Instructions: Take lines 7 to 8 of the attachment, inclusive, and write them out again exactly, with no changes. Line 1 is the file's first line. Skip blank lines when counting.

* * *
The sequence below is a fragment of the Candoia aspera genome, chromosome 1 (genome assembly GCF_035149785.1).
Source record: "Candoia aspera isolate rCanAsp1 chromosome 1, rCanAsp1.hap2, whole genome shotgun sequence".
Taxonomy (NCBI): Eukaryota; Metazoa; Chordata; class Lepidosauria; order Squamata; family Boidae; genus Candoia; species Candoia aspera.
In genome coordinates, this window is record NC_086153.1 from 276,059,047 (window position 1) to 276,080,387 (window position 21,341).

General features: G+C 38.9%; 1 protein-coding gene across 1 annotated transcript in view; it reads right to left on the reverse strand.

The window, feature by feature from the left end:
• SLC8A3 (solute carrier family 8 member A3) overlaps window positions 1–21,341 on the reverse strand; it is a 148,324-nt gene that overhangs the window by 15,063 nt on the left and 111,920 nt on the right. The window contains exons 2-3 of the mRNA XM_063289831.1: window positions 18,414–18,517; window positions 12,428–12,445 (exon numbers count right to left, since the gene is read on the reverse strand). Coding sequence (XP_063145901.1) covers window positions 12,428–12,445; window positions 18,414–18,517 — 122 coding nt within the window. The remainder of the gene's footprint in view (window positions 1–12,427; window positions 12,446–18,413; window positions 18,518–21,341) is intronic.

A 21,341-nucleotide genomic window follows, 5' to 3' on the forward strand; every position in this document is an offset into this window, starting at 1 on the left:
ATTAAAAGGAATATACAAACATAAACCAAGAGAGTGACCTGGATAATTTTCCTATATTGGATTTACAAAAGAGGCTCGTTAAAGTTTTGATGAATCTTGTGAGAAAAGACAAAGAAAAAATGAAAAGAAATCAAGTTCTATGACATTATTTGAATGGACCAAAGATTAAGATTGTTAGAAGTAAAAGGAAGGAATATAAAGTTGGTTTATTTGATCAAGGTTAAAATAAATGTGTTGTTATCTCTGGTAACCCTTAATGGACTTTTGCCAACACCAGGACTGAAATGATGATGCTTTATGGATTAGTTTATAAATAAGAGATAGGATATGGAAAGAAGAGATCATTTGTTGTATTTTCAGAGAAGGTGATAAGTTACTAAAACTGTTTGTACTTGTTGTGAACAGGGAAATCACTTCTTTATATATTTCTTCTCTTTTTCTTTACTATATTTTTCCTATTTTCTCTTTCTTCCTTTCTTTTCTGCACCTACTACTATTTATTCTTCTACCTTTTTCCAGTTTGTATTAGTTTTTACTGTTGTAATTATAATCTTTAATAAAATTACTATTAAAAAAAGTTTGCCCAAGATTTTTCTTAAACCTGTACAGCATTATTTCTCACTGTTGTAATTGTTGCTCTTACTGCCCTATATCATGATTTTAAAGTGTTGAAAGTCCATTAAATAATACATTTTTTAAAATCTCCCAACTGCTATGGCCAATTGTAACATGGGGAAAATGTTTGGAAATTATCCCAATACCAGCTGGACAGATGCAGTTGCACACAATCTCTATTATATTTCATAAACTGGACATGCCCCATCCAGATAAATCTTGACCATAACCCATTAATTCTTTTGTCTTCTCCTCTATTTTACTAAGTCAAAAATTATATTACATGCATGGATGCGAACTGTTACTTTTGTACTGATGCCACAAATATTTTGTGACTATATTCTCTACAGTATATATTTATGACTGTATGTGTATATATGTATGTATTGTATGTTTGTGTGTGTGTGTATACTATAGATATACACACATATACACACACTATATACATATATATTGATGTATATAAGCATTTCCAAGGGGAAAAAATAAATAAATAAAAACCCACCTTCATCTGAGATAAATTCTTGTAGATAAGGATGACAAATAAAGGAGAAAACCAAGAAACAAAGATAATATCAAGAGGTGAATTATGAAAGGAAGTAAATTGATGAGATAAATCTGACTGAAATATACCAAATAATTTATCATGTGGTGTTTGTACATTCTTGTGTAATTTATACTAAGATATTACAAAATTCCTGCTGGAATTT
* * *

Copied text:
• SLC8A3 (solute carrier family 8 member A3) overlaps window positions 1–21,341 on the reverse strand; it is a 148,324-nt gene that overhangs the window by 15,063 nt on the left and 111,920 nt on the right. The window contains exons 2-3 of the mRNA XM_063289831.1: window positions 18,414–18,517; window positions 12,428–12,445 (exon numbers count right to left, since the gene is read on the reverse strand). Coding sequence (XP_063145901.1) covers window positions 12,428–12,445; window positions 18,414–18,517 — 122 coding nt within the window. The remainder of the gene's footprint in view (window positions 1–12,427; window positions 12,446–18,413; window positions 18,518–21,341) is intronic.

A 21,341-nucleotide genomic window follows, 5' to 3' on the forward strand; every position in this document is an offset into this window, starting at 1 on the left: